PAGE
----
Certificates are intended to give orientation to wood and paper customers. They promise that the products have been manufactured in a socially and environmentally responsible manner. But the reality is often different – also at TÜV Rheinland and FSC.
The village of Lubuk Mandarsah is tucked away almost in the middle of the Indonesian island of Sumatra. Just a few years ago, the place was surrounded by rainforest. But today, those who want to go to the village drive for hours through endless plantations. Nothing remains of the rainforest. The reason for this: 15 years ago, the company PT Wira Karya Sakti (WKS) acquired concessions on the land to produce wood for its parent company Asia Pulp and Paper, one of the largest paper companies in the world.
A scary time began for the villagers of Lubuk Mandarsah, according to Frandody Taruna Negara, head of a local farmers’ association. Since then, the group has dispossessed more than ten thousand families in the region and displaced many people. The rivers have dried up due to the deforestation of the rainforest and the planting of monocultures. “WKS says that this type of planting is environmentally friendly. That’s a lie,” Negara said. The conflict between the villagers and WKS reached a sad climax eight years ago. At the time, company security guards beat 21-year-old Indra Pelani to death after an argument broke out.
Certificates despite illegal logging and violence
Despite all these conflicts, the WKS company held a certificate from TÜV Rheinland until 2019, which attested to the legal origin of the wood. When asked, the TÜV confirmed that it had maintained the certificate even after the activist’s death, after an inspection commission had been set up. TÜV Rheinland pointed out that it carries out its test orders “carefully, conscientiously and independently”. Frandody Taruna Negara sees it differently. “These certificates are just a way to legitimize these companies’ crimes and their sales in the market,” Negara said in an interview with reporters NDR-Magazine Reschke television.
To the project
The #deforestationinc research project was led by the International Consortium for Investigative Journalists (ICIJ). 140 journalists from all over the world were involved in the nine-month research.
The 39 media involved in the research are in Germany NDR, WDR, “Süddeutsche Zeitung” and the “Spiegel”. Internationally, CBC in Canada, ORF in Austria, “Le Monde” and “Radio France” in France and “The Indian Express” in India were among others involved.
The project focuses on the ongoing global deforestation and focuses, among other things, on the questionable trade in sustainability certificates, on the illegal trade in precious wood and on the Romanian timber mafia. All research results are published internationally.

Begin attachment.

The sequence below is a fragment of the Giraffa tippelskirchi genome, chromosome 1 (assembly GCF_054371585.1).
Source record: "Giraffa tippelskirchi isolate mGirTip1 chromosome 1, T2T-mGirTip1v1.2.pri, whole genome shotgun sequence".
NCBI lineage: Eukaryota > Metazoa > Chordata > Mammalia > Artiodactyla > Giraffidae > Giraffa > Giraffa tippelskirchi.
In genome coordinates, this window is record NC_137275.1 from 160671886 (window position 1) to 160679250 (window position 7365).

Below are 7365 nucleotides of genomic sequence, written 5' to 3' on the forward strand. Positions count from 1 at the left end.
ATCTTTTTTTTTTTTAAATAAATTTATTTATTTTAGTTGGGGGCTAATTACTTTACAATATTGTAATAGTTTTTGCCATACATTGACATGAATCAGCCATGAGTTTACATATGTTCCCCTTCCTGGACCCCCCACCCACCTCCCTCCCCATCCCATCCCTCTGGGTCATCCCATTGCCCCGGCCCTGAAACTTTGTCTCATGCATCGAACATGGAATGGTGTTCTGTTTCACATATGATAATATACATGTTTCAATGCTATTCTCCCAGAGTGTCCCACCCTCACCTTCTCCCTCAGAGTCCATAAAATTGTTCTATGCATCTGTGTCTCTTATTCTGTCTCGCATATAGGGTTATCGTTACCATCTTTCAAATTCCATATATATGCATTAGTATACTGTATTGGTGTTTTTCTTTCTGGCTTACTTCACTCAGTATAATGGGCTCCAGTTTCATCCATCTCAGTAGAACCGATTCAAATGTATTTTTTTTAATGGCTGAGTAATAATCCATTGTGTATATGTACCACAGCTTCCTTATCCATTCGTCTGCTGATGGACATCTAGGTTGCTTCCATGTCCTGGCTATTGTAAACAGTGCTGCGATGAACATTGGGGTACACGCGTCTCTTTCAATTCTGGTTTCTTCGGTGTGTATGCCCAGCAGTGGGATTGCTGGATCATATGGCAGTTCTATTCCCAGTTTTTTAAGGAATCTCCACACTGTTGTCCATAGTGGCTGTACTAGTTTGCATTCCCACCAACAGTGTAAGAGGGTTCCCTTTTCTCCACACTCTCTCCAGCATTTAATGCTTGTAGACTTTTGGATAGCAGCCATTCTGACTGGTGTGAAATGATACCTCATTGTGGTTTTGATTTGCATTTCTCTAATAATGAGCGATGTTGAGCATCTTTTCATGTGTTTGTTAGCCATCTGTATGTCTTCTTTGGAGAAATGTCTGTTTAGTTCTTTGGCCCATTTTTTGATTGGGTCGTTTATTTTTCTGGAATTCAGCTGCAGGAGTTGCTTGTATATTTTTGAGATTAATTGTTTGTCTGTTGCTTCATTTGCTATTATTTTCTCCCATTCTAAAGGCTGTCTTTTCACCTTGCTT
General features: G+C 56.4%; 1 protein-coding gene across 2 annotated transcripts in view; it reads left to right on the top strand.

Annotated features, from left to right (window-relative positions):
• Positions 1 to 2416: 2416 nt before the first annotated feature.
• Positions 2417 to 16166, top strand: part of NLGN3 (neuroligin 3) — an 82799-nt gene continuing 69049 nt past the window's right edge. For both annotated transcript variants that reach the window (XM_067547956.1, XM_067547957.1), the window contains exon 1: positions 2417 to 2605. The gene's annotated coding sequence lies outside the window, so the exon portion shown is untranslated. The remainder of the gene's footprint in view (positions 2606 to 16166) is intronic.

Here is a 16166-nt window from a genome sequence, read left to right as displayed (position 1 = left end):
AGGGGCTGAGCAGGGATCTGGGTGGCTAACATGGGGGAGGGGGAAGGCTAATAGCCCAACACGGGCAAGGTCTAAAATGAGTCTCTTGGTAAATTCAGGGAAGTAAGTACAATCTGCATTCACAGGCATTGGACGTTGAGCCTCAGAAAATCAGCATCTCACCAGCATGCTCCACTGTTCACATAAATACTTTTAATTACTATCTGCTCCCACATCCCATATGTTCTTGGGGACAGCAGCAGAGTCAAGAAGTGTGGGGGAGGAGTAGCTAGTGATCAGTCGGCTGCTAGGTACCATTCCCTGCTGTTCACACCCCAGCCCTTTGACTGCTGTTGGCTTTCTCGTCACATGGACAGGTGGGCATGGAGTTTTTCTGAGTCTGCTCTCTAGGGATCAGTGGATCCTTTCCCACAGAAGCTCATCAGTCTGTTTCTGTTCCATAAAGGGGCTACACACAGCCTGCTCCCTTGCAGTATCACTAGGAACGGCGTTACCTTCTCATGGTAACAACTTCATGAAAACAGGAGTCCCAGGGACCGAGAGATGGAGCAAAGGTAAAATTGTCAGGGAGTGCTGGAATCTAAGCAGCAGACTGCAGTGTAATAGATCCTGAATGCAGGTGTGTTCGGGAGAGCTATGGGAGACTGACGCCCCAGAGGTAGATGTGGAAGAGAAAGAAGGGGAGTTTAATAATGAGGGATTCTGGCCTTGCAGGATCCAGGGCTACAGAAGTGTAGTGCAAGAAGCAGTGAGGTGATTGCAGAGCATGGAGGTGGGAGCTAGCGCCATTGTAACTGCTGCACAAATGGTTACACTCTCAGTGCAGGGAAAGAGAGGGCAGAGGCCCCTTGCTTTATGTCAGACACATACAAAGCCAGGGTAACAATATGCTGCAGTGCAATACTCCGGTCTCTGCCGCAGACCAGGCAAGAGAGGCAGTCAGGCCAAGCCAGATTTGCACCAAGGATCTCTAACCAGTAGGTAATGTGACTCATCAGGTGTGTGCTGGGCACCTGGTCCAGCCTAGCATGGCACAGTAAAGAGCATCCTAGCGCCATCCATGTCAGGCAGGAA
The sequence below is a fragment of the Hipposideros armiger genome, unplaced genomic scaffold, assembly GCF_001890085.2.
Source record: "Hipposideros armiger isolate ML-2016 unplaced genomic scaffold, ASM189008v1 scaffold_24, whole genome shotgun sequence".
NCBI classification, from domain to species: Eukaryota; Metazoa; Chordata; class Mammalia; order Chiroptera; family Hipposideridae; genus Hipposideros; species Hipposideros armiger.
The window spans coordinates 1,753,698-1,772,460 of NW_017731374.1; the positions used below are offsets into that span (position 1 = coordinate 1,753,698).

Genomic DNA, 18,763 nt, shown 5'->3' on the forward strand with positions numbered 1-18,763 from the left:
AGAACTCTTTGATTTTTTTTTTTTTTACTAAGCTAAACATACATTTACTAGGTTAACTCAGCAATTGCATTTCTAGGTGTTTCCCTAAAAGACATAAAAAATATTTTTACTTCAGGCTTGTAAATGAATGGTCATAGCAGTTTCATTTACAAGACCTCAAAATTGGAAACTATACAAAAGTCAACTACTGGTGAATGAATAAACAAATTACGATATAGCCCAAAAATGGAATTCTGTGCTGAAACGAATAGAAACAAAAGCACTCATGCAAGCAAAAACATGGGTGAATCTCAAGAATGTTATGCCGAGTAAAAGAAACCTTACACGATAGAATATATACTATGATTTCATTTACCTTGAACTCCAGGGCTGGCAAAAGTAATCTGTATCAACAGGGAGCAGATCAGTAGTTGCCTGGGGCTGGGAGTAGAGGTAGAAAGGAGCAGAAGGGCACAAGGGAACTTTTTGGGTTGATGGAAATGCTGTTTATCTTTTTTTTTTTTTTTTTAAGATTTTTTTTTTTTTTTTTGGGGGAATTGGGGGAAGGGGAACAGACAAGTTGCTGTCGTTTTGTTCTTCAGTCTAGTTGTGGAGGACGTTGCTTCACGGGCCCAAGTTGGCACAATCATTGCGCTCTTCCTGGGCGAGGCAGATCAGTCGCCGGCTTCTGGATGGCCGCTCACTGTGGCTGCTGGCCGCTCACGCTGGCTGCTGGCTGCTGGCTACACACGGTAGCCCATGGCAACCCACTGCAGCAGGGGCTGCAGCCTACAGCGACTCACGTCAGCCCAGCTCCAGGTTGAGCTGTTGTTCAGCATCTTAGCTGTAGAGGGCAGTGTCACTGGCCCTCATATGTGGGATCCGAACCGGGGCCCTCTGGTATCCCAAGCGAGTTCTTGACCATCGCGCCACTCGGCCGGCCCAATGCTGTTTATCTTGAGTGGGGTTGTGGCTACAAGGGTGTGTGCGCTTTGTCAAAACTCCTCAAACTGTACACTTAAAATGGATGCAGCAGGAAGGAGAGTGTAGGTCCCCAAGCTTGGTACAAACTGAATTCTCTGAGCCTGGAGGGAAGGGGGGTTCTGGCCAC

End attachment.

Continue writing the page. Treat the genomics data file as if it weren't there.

The village of Lubuk Mandarash is not unique. This is shown by research by NDR, WDR, “Süddeutsche Zeitung” and the “Spiegel”. According to this, TÜV Rheinland alone has issued at least 48 certificates for companies in Indonesia in the past 15 years that are accused of illegal deforestation, violence and the expulsion of indigenous communities or illegal slash and burn.
According to research, TÜV still maintains business relationships with 24 of these companies. TÜV will confirm the figures on request. Business relationships with 24 companies have been terminated due to unresolved local conflicts, among other things. The company continues to maintain business relationships with the other 24 companies and is proceeding “according to the prescribed process”, which provides, among other things, for “reports to the responsible authorities”.
Furthermore, a total of 48 auditing companies could be identified that declared timber companies to be sustainable, although they are accused of clearing forest areas of indigenous communities and trading in illegally felled timber. Since 1998, at least 340 timber companies that have been accused of environmental crimes and other misconduct have received sustainability seals.
The Forest Stewardship Council (FSC) is one of the best-known certification companies. In the past, the company has repeatedly been accused of lowering its own certification standards. The non-governmental organization Greenpeace, which was one of the founding members, therefore left the FSC in 2018.
The research project Deforestation Inc. now shows that since 2004 at least 140 companies have held FSC certificates that have been accused of crimes such as environmental pollution, illegal logging or other misconduct. Investigations were launched against 48 of them. There are also several German companies among the companies. FSC explained that they actively take action against fraudulent companies and have therefore discontinued several business relationships in the past. FSC does not accept illegal trade or illegal logging of timber.
The research of WDR, NDR, SZ, “Spiegel” and other media casts a shadow over the booming certification industry. Companies that certify sustainability and environmental compatibility for wood processing companies have been doing excellent business for around twenty years. In the meantime, environmental certificates such as FSC have become an important advertising tool for wood and paper products.
Critics such as Pierre Ibisch, professor for nature conservation at the University for Sustainable Development in Eberswalde, complain that the certifiers on the one hand and the companies to be checked on the other hand are often too close: “Of course there are conflicts of interest because the certifiers ultimately come from depend on the company to be certified”. Ibisch is referring to the practice common in the industry, according to which companies that want to acquire a sustainability certificate choose their auditors themselves and also pay for them.